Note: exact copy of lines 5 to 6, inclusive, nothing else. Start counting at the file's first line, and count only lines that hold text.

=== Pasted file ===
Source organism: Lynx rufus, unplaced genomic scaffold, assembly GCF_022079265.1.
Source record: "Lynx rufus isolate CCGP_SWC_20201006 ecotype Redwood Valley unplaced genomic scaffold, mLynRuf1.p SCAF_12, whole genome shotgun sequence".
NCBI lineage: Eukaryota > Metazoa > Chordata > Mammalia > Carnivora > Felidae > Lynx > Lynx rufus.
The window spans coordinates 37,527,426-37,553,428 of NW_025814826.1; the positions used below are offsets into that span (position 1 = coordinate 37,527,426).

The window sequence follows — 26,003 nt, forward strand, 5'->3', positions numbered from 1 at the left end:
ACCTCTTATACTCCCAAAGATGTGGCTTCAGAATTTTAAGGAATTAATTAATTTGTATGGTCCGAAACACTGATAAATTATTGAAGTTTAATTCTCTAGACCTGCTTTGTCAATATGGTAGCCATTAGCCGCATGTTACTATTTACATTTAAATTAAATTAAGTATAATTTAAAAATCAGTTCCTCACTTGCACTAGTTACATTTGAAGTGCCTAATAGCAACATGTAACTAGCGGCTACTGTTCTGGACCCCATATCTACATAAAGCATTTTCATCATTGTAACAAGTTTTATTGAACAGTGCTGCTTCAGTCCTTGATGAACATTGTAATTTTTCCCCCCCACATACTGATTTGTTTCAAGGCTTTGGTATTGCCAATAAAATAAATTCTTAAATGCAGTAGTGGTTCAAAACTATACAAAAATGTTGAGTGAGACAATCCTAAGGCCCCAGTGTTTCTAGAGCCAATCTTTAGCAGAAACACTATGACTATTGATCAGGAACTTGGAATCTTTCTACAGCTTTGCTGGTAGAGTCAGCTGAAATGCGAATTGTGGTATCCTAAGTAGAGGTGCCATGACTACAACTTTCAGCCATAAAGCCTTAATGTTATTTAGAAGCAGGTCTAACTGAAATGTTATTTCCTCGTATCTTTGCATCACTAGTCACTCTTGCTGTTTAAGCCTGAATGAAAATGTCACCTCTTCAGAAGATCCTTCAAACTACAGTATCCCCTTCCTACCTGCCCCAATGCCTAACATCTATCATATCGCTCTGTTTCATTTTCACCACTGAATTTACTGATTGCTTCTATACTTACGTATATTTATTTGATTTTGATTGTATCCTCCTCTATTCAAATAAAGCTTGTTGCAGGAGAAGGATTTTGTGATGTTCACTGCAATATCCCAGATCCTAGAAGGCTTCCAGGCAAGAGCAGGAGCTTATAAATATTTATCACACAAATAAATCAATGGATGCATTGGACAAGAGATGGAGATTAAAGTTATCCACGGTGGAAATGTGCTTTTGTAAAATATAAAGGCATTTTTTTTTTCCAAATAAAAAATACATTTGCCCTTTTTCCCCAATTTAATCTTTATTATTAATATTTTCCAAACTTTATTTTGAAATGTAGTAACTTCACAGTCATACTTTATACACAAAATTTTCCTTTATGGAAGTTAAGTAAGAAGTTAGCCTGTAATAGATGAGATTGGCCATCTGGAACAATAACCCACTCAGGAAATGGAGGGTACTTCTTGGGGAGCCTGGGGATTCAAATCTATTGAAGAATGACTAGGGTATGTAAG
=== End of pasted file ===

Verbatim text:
The window sequence follows — 26,003 nt, forward strand, 5'->3', positions numbered from 1 at the left end:
ACCTCTTATACTCCCAAAGATGTGGCTTCAGAATTTTAAGGAATTAATTAATTTGTATGGTCCGAAACACTGATAAATTATTGAAGTTTAATTCTCTAGACCTGCTTTGTCAATATGGTAGCCATTAGCCGCATGTTACTATTTACATTTAAATTAAATTAAGTATAATTTAAAAATCAGTTCCTCACTTGCACTAGTTACATTTGAAGTGCCTAATAGCAACATGTAACTAGCGGCTACTGTTCTGGACCCCATATCTACATAAAGCATTTTCATCATTGTAACAAGTTTTATTGAACAGTGCTGCTTCAGTCCTTGATGAACATTGTAATTTTTCCCCCCCACATACTGATTTGTTTCAAGGCTTTGGTATTGCCAATAAAATAAATTCTTAAATGCAGTAGTGGTTCAAAACTATACAAAAATGTTGAGTGAGACAATCCTAAGGCCCCAGTGTTTCTAGAGCCAATCTTTAGCAGAAACACTATGACTATTGATCAGGAACTTGGAATCTTTCTACAGCTTTGCTGGTAGAGTCAGCTGAAATGCGAATTGTGGTATCCTAAGTAGAGGTGCCATGACTACAACTTTCAGCCATAAAGCCTTAATGTTATTTAGAAGCAGGTCTAACTGAAATGTTATTTCCTCGTATCTTTGCATCACTAGTCACTCTTGCTGTTTAAGCCTGAATGAAAATGTCACCTCTTCAGAAGATCCTTCAAACTACAGTATCCCCTTCCTACCTGCCCCAATGCCTAACATCTATCATATCGCTCTGTTTCATTTTCACCACTGAATTTACTGATTGCTTCTATACTTACGTATATTTATTTGATTTTGATTGTATCCTCCTCTATTCAAATAAAGCTTGTTGCAGGAGAAGGATTTTGTGATGTTCACTGCAATATCCCAGATCCTAGAAGGCTTCCAGGCAAGAGCAGGAGCTTATAAATATTTATCACACAAATAAATCAATGGATGCATTGGACAAGAGATGGAGATTAAAGTTATCCACGGTGGAAATGTGCTTTTGTAAAATATAAAGGCATTTTTTTTTTCCAAATAAAAAATACATTTGCCCTTTTTCCCCAATTTAATCTTTATTATTAATATTTTCCAAACTTTATTTTGAAATGTAGTAACTTCACAGTCATACTTTATACACAAAATTTTCCTTTATGGAAGTTAAGTAAGAAGTTAGCCTGTAATAGATGAGATTGGCCATCTGGAACAATAACCCACTCAGGAAATGGAGGGTACTTCTTGGGGAGCCTGGGGATTCAAATCTATTGAAGAATGACTAGGGTATGTAAG